This woman was born with a cleft palate has gone through 12 surgeries to correct it

This woman was born with a cleft palate has gone through 12 surgeries to correct it

Approximately one in 500 children are born with cleft palates: a birth abnormality in which a child is born with a split in the roof of their mouth, after the structures that form the upper lip or palate fail to join together when a baby is developing in the womb.

However, despite how common they are, cleft palettes aren't usually given much attention in the media. But now, a Scottish woman who experienced a childhood of bullying over hers, and who endured 12 separate corrective surgeries, wants to open up a dialogue about them.

To that end, she's travelled all around the world to meet other people with cleft palates, and has even gone as far afield as Ethiopia. Make-up artist Matilda Lansdown's first surgery occurred when she was just nine weeks old with a lip repair.

As a result of her condition, her speech was difficult to understand for most of her life, and she was forced to attend speech therapy. But three years ago she decided to get involved with Smile Train - a charity providing corrective surgery for children with her condition.

After hosting a make-up masterclass for people born with cleft lips and palates, she managed to raise £1,000 for the cause in October 2018.

An image of Matilda Lansdown. Credit: Press Association

Talking about her experiences growing up with a cleft palate in a recent interview, Matilda stated:

"I felt it was hard enough for me growing up with a cleft palate, but for people in developing countries, it is so much harder. Saying that though, I had expected a lot of tears and anger, but I was amazed by how happy the people I met were, and grateful for the money Smile Train had raised to help them have the surgery they need."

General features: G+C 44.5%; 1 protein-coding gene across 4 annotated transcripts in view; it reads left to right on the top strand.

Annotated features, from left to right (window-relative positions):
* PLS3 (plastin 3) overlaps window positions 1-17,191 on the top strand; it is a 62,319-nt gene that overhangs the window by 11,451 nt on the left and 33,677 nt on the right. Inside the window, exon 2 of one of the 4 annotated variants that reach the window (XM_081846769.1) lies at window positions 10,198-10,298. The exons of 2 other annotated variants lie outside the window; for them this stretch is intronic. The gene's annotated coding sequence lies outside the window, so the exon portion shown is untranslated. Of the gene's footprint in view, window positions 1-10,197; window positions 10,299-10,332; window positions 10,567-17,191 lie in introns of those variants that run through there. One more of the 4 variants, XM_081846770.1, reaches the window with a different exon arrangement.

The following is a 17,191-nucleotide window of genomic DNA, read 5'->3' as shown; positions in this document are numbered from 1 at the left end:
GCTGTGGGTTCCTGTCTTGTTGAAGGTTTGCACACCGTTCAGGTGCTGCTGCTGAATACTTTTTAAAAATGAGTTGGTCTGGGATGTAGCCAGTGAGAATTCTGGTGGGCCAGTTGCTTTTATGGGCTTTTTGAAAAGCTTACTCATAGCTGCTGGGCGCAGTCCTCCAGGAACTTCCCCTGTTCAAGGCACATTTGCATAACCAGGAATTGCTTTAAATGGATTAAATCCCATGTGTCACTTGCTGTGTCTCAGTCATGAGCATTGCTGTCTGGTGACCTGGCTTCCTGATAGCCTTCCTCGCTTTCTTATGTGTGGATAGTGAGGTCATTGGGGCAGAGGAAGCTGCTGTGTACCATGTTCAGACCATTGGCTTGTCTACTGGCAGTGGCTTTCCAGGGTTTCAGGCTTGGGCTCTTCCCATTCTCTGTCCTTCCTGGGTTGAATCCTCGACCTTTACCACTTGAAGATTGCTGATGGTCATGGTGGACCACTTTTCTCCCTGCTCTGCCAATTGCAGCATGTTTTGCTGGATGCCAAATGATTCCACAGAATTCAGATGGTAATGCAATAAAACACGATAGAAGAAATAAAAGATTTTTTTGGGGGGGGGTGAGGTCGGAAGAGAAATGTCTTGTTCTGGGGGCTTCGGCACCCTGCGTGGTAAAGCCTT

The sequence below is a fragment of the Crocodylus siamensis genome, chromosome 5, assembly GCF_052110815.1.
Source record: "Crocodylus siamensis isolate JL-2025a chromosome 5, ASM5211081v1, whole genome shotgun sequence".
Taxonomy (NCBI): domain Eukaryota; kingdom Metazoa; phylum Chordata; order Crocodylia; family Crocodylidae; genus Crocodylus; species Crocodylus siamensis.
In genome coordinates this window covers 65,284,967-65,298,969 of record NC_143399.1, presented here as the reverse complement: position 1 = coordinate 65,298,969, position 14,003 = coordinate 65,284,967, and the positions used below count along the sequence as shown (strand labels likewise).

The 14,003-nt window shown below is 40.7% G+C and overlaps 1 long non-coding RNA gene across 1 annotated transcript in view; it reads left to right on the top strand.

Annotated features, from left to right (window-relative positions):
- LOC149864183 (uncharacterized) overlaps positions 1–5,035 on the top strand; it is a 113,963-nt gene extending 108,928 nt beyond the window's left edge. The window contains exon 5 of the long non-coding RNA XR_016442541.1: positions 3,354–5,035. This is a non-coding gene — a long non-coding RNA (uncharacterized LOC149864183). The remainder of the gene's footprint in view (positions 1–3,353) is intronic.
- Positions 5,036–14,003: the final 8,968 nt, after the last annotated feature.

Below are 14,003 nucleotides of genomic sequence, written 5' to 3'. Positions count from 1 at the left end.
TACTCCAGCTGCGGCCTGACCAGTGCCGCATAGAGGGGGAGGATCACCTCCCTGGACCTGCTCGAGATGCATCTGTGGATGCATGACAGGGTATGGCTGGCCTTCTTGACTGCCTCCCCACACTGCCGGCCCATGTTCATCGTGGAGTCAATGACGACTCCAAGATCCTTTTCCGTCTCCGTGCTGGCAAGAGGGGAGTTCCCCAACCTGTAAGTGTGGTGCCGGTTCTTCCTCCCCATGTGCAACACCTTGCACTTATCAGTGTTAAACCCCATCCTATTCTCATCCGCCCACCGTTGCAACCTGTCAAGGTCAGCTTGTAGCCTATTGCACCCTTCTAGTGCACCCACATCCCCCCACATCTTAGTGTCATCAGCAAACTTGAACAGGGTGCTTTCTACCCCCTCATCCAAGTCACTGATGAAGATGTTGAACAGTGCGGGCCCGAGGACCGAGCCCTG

She added: "That operation gave me such a confidence boost, as before I had really struggled to speak loudly and clearly. Looking back on old footage afterwards, I really wondered how anyone ever understood what I was saying to them, as I was so lispy and nasally. But it gave me the impetus to speak out more and talk about the condition."

"It took me a while to understand why I was different from everybody else my age. I remember on my first day of primary school, the headteacher taking me around all the classrooms and introducing me to the pupils saying, 'This is Matilda everyone, and she has a cleft palate.'

It was an attempt to try and normalise it, but it had the total opposite effect. I was absolutely mortified and my parents were fuming ... I used to have food coming through my nose when I ate because of the hole in my palate, but the bone graft pretty much sorted that. I still had real problems talking, though. I went to a big school in Edinburgh and I would often have to repeat myself five times to be heard."

An image of Matilda Lansdown. Credit: Press Association

If you'd like to learn more about how you can help people born with cleft palates, then why not visit Smile Train for further information?